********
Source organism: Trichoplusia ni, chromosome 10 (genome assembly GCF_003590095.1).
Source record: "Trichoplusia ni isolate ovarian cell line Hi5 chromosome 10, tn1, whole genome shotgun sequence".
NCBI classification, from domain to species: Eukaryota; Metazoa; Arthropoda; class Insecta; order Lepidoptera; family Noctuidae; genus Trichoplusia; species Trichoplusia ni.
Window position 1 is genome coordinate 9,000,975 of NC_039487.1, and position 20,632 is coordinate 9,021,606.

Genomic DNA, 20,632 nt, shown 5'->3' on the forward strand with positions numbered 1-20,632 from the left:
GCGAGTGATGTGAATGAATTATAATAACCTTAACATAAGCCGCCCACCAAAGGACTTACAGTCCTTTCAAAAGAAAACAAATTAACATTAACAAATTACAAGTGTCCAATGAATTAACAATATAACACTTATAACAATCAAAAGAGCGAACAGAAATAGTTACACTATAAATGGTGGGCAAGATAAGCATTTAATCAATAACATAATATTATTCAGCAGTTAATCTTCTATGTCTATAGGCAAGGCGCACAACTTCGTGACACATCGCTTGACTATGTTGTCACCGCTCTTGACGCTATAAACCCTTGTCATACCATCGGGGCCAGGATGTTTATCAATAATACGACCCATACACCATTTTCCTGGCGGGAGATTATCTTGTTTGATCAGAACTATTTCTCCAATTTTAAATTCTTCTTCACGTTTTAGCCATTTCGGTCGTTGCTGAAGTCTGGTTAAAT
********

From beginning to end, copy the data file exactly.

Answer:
Source organism: Trichoplusia ni, chromosome 10 (genome assembly GCF_003590095.1).
Source record: "Trichoplusia ni isolate ovarian cell line Hi5 chromosome 10, tn1, whole genome shotgun sequence".
NCBI classification, from domain to species: Eukaryota; Metazoa; Arthropoda; class Insecta; order Lepidoptera; family Noctuidae; genus Trichoplusia; species Trichoplusia ni.
Window position 1 is genome coordinate 9,000,975 of NC_039487.1, and position 20,632 is coordinate 9,021,606.

Genomic DNA, 20,632 nt, shown 5'->3' on the forward strand with positions numbered 1-20,632 from the left:
GCGAGTGATGTGAATGAATTATAATAACCTTAACATAAGCCGCCCACCAAAGGACTTACAGTCCTTTCAAAAGAAAACAAATTAACATTAACAAATTACAAGTGTCCAATGAATTAACAATATAACACTTATAACAATCAAAAGAGCGAACAGAAATAGTTACACTATAAATGGTGGGCAAGATAAGCATTTAATCAATAACATAATATTATTCAGCAGTTAATCTTCTATGTCTATAGGCAAGGCGCACAACTTCGTGACACATCGCTTGACTATGTTGTCACCGCTCTTGACGCTATAAACCCTTGTCATACCATCGGGGCCAGGATGTTTATCAATAATACGACCCATACACCATTTTCCTGGCGGGAGATTATCTTGTTTGATCAGAACTATTTCTCCAATTTTAAATTCTTCTTCACGTTTTAGCCATTTCGGTCGTTGCTGAAGTCTGGTTAAAT